3. samdawg94 April 9, 2015 at 7:39 pm

    I agree with the previous blogger in that there are major, and in my opinion, concerning, contradictions in Bensouda’s statement. While it is clear cut that the ICC cannot become involved in the ISIS conflict (unless there is a UN referral or individual prosecutions of nationals from a State Party), Bensouda also maintains that she will keep a watchful eye on the situation. And as the original poster said, the ICC has done a lot of talking when it comes to being impartial and becoming involved in countries outside Africa, but has not showed this in their actions. There are strong political motives to stay out of the Middle East, including the need to maintain good relations because of oil reserves and possibly the threat of terrorists.

    At this point, I doubt the ICC will become involved in the conflicts in Syria and Iraq, despite there being major human rights abuses committed on both sides. Ironically, the ICC’s role is to intervene in conflicts such as this, where civilians are subjected to unbelievable cruelty such as rape and mass executions. The ICC is supposed to be a powerful yet apolitical entity that fearlessly intervenes in atrocities like these, but unfortunately, politics and external circumstances play a large role in determining whether the international community takes initiative to stop human rights abuses.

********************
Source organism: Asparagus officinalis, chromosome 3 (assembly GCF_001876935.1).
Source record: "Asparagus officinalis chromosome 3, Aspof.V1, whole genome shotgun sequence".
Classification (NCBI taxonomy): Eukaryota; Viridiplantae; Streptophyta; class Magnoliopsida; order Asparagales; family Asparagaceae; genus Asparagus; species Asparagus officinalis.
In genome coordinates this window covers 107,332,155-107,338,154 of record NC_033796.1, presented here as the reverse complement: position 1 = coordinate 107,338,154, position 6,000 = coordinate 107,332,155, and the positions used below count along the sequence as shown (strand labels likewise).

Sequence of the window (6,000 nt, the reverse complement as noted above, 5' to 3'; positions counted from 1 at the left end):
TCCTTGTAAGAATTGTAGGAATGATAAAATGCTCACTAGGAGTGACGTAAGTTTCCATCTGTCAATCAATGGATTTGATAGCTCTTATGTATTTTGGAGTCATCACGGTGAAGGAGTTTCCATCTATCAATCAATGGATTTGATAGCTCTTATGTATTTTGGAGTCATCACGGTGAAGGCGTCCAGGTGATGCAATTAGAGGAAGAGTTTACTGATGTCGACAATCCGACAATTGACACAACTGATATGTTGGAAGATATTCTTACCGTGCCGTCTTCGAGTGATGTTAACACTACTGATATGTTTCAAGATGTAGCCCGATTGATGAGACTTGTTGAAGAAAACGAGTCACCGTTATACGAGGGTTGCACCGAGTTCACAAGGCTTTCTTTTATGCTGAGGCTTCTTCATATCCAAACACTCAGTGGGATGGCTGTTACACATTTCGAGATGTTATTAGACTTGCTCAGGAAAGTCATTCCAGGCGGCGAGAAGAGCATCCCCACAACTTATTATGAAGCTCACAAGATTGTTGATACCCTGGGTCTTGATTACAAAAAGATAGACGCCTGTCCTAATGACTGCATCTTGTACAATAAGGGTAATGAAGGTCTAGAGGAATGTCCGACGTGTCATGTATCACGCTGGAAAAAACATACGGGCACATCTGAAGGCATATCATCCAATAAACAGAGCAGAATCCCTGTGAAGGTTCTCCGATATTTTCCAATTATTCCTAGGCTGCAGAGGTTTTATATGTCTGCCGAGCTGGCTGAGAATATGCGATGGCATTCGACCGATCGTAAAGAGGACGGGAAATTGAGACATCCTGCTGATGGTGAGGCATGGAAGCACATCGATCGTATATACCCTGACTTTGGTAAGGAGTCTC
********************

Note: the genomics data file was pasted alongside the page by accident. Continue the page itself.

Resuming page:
4. McLaughry April 26, 2015 at 11:41 am

    Bensouda’s comments about the decision of the ICC not to prosecute ISIS for genocide brings up questions about the effectiveness of the ICC’s jurisdictional laws and how they are applied. One factor that is being glossed over by the ICC is an exception to jurisdictional laws which would allow the ICC to prosecute both Syrian citizens and actors in Syrian territory. If the ICC asked Bashar al-Assad to waive the jurisdictional laws as a non-signatory of the Rome Statute, the ICC would be free to investigate cases of human rights abuses by ISIS.

    The ICC has likely not asked Syria to do this because waiving the rights would likely come with certain political sacrifices and potentially compromise the integrity of an ICC investigation or intervention. For example, as samdawg94 wrote, human rights abuses have been committed by both sides. Thus, Assad would likely want to protect his own administration by requiring that the ICC only pursue cases of atrocities committed by ISIS and his other political enemies. Additionally, if the ICC were somehow able to persuade Assad to waive the jurisdictional rights without this stipulation he would certainly create steep challenges to the ICC’s ability to investigate cases. Without a strong domestic or international political call for action, Assad has little motivation to cooperate with the ICC.

    As outlined in Peskin’s article “Caution and Confrontation in the International Criminal Court’s Pursuit of Accountability in Uganda and Sudan, ” a conciliatory approach and offering concessions raises the prospect that a non-state party will cooperate. This has been the ICC’s approach throughout the years to increase participation in the court, especially in states with high rates of human rights abuses. Unfortunately, without political cooperation on all levels, the ICC is unable to fairly investigate cases. This is, perhaps, the ICC’s biggest downfall as an international justice-seeking institution.